Published July 11, 2005
WASHINGTON – The revelation that White House adviser Karl Rove (search) discussed a CIA employee with a member of the press has touched off a round of speculation, accusation and interrogation that has some reporters trying to lock down the Bush administration into taking action against Rove.
But the White House was not responding on Monday, with aides refusing to comment on any questions related to the special prosecutor's investigation into the alleged leak of the CIA operative's name and Rove's role.
Click in the box to the right to watch a report by FOX News' Carl Cameron.
"Those overseeing the investigation expressed a preference to us that we not get into commenting on the investigation while it's ongoing," White House spokesman Scott McClellan said.
Rove is on the hot seat after his lawyer, Robert Luskin, confirmed this weekend that in July 2003 Rove spoke to Time magazine's Matt Cooper (search) about former Ambassador Joe Wilson's (search) trip to Niger to investigate intelligence claims that Iraq was trying to buy yellowcake uranium, used for making nuclear weapons, from that African nation. Wilson returned without such evidence, and subsequently wrote an op-ed in The New York Times criticizing the administration for manipulating intelligence to justify an invasion of Iraq.
Wilson claimed that his trip was authorized by Vice President Dick Cheney and then-CIA Director George Tenet.
According to Luskin, Rove told Cooper that Cheney and Tenet were not involved in planning Wilson's trip but that Wilson's wife, Valerie Plame (search), "apparently works" at the CIA.
New York Times reporter Judith Miller (search) went to jail last week for refusing to give up her source for the story. Cooper avoided jail after he said the source of his story told Cooper that he could disclose the source's identity. Word that it was Rove, revealed in e-mails that Time turned over to investigators, prompted a media frenzy at the White House.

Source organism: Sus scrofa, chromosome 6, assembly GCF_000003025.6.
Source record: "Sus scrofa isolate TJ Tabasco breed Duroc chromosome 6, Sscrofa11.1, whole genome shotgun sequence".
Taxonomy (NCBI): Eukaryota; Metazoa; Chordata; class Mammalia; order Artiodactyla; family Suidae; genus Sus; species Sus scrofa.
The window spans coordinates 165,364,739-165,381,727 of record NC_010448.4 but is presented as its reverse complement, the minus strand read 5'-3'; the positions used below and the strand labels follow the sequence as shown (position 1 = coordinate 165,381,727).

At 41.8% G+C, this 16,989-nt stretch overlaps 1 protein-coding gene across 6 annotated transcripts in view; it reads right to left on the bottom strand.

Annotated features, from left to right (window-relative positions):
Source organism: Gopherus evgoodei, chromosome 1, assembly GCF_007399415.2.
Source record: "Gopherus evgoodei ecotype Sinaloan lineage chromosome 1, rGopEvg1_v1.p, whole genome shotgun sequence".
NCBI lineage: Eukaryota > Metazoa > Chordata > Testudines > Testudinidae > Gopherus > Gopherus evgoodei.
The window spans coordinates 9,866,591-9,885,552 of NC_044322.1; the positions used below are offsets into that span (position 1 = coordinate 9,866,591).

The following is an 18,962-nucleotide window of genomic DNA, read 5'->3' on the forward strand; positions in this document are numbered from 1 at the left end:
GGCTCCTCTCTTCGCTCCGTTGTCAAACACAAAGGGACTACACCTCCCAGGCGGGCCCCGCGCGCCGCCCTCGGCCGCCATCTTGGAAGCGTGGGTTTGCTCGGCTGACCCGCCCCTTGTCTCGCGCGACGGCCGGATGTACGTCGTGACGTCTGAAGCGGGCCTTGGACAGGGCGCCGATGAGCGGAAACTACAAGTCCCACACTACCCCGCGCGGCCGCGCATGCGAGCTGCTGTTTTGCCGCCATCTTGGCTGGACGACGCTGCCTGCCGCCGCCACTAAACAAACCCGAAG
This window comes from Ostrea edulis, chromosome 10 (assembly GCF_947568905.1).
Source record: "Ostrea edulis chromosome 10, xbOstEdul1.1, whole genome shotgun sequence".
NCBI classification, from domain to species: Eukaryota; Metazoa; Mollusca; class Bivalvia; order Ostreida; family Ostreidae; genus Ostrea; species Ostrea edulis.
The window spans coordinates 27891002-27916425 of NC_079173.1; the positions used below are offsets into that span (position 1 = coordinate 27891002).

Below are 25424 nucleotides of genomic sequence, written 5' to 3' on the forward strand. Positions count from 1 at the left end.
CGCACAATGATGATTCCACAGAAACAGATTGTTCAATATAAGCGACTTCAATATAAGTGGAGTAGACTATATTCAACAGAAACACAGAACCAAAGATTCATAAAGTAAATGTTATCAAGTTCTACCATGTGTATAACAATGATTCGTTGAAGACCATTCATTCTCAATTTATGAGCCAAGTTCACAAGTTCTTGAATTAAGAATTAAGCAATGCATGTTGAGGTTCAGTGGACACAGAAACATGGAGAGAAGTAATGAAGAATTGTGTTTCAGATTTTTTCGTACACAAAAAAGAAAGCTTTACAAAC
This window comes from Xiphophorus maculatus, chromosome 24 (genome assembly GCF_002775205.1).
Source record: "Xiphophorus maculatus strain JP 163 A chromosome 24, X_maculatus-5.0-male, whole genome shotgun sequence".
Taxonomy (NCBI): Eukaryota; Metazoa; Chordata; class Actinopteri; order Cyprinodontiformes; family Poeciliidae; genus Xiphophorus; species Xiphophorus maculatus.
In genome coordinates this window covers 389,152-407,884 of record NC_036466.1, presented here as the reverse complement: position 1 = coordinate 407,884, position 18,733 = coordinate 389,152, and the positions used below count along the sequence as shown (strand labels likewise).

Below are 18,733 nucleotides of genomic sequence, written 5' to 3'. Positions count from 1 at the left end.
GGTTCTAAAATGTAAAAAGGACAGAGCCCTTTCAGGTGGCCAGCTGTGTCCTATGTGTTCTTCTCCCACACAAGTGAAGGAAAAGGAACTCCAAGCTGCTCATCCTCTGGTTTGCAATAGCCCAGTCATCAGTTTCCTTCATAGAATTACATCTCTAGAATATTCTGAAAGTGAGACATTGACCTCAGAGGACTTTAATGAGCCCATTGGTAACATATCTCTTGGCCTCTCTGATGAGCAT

"Did Karl Rove commit a crime?" asked one reporter.
Others appeared to have already decided Rove's guilt.
"Now that Rove has been essentially caught red-handed peddling that information, all of a sudden you have respect for the criminal investigation?" ABC correspondent Terry Moran asked McClellan.
Rove's lawyer insists Rove did not know or disclose Plame's name at the time or that she worked undercover. Such a disclosure is illegal.
"A fair-minded reading of Cooper's e-mail is that Rove was trying to discourage Time magazine from circulating false allegations about Cheney, not trying to encourage them by saying anything about Wilson or his wife." Luskin said.
When the leak investigation began, McClellan publicly denied allegations of Rove's involvement.
"I've said that it's not true and I have spoken with Karl Rove," McClellan said.
Early in the probe, President Bush said those responsible would be held accountable.
"If there is a leak out of my administration, I want to know who it is and if the person has violated law, the person will be taken care of," Bush said in September 2003.
Bush did not use the word "fired" to describe the fate of the leaker, but some reporters and Democrats seem to expect that response.
"The White House promised if anyone was involved in the Valerie Plame affair, they would no longer be in this administration, his administration. I trust they will follow through on this pledge," said Senate Minority Leader Harry Reid.
Democrats have already begun to call for Rove's scalp. Some want him fired, others want him suspended and his security clearances revoked. Still others want Rove to testify in congressional hearings.
"He's not getting away with this one," Democratic strategist Bob Beckel told FOX News.
"There can be no gray area here. Regardless of how he phrased it, regardless of how much detail he provided, he revealed the identity of an undercover CIA agent. What Mr. Rove did is reprehensible. Putting the life of an undercover CIA agent in jeopardy can not be tolerated. He clearly deserves his pink slip," Rep. Louise Slaughter, D-N.Y., said in a statement.
But former Republican National Committee Chairman Jim Gilmore told FOX News that he didn't think Rove would face much heat.
"Rove has said that he didn't break the law, it's a matter that's under investigation ... I think you just have to let the hand play out, I think he's going to be okay," he said.
The Associated Press contributed to this report.